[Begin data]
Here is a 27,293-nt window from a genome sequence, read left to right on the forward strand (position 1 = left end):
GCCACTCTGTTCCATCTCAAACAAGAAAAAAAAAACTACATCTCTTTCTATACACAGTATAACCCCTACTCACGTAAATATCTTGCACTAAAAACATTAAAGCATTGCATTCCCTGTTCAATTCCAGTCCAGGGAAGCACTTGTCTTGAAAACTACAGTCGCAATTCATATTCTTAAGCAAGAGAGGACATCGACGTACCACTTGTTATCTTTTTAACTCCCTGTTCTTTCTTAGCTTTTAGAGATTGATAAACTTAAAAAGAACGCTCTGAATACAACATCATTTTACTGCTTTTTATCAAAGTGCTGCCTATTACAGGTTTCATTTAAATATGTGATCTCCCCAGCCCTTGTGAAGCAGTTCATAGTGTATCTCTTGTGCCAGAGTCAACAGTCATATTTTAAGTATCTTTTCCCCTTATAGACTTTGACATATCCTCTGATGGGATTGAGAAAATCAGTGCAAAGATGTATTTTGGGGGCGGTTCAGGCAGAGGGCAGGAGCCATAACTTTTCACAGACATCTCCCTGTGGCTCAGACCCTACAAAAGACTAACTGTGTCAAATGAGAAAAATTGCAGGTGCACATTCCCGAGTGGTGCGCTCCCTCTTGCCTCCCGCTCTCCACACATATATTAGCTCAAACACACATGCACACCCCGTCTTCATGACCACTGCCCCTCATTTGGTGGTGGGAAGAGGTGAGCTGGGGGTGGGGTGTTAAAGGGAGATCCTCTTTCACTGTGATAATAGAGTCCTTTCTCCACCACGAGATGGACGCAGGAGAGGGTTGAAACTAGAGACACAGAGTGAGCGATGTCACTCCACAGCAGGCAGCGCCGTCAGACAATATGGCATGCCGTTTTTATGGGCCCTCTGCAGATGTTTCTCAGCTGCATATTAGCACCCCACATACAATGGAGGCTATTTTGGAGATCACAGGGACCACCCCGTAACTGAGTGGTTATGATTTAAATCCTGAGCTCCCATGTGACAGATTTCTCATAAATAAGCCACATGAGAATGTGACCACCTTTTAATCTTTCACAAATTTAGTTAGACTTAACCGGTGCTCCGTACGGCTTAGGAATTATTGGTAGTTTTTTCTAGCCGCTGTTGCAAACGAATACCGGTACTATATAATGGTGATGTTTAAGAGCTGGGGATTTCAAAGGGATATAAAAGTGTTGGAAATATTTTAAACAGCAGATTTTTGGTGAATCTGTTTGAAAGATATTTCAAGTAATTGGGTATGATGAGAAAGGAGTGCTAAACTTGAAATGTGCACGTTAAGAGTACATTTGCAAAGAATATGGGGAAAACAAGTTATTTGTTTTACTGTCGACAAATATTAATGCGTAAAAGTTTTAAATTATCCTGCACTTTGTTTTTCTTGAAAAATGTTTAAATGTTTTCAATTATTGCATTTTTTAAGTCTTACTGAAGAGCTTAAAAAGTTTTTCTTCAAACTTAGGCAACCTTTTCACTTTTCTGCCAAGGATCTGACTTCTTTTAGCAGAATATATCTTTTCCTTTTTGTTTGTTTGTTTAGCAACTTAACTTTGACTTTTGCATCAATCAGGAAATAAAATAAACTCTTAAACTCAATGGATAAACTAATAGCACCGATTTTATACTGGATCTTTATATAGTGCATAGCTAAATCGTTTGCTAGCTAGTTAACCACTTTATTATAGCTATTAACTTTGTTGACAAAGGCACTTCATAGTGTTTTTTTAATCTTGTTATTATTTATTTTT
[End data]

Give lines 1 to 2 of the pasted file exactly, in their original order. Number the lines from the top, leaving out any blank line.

Here is a 27,293-nt window from a genome sequence, read left to right on the forward strand (position 1 = left end):
GCCACTCTGTTCCATCTCAAACAAGAAAAAAAAAACTACATCTCTTTCTATACACAGTATAACCCCTACTCACGTAAATATCTTGCACTAAAAACATTAAAGCATTGCATTCCCTGTTCAATTCCAGTCCAGGGAAGCACTTGTCTTGAAAACTACAGTCGCAATTCATATTCTTAAGCAAGAGAGGACATCGACGTACCACTTGTTATCTTTTTAACTCCCTGTTCTTTCTTAGCTTTTAGAGATTGATAAACTTAAAAAGAACGCTCTGAATACAACATCATTTTACTGCTTTTTATCAAAGTGCTGCCTATTACAGGTTTCATTTAAATATGTGATCTCCCCAGCCCTTGTGAAGCAGTTCATAGTGTATCTCTTGTGCCAGAGTCAACAGTCATATTTTAAGTATCTTTTCCCCTTATAGACTTTGACATATCCTCTGATGGGATTGAGAAAATCAGTGCAAAGATGTATTTTGGGGGCGGTTCAGGCAGAGGGCAGGAGCCATAACTTTTCACAGACATCTCCCTGTGGCTCAGACCCTACAAAAGACTAACTGTGTCAAATGAGAAAAATTGCAGGTGCACATTCCCGAGTGGTGCGCTCCCTCTTGCCTCCCGCTCTCCACACATATATTAGCTCAAACACACATGCACACCCCGTCTTCATGACCACTGCCCCTCATTTGGTGGTGGGAAGAGGTGAGCTGGGGGTGGGGTGTTAAAGGGAGATCCTCTTTCACTGTGATAATAGAGTCCTTTCTCCACCACGAGATGGACGCAGGAGAGGGTTGAAACTAGAGACACAGAGTGAGCGATGTCACTCCACAGCAGGCAGCGCCGTCAGACAATATGGCATGCCGTTTTTATGGGCCCTCTGCAGATGTTTCTCAGCTGCATATTAGCACCCCACATACAATGGAGGCTATTTTGGAGATCACAGGGACCACCCCGTAACTGAGTGGTTATGATTTAAATCCTGAGCTCCCATGTGACAGATTTCTCATAAATAAGCCACATGAGAATGTGACCACCTTTTAATCTTTCACAAATTTAGTTAGACTTAACCGGTGCTCCGTACGGCTTAGGAATTATTGGTAGTTTTTTCTAGCCGCTGTTGCAAACGAATACCGGTACTATATAATGGTGATGTTTAAGAGCTGGGGATTTCAAAGGGATATAAAAGTGTTGGAAATATTTTAAACAGCAGATTTTTGGTGAATCTGTTTGAAAGATATTTCAAGTAATTGGGTATGATGAGAAAGGAGTGCTAAACTTGAAATGTGCACGTTAAGAGTACATTTGCAAAGAATATGGGGAAAACAAGTTATTTGTTTTACTGTCGACAAATATTAATGCGTAAAAGTTTTAAATTATCCTGCACTTTGTTTTTCTTGAAAAATGTTTAAATGTTTTCAATTATTGCATTTTTTAAGTCTTACTGAAGAGCTTAAAAAGTTTTTCTTCAAACTTAGGCAACCTTTTCACTTTTCTGCCAAGGATCTGACTTCTTTTAGCAGAATATATCTTTTCCTTTTTGTTTGTTTGTTTAGCAACTTAACTTTGACTTTTGCATCAATCAGGAAATAAAATAAACTCTTAAACTCAATGGATAAACTAATAGCACCGATTTTATACTGGATCTTTATATAGTGCATAGCTAAATCGTTTGCTAGCTAGTTAACCACTTTATTATAGCTATTAACTTTGTTGACAAAGGCACTTCATAGTGTTTTTTTAATCTTGTTATTATTTATTTTT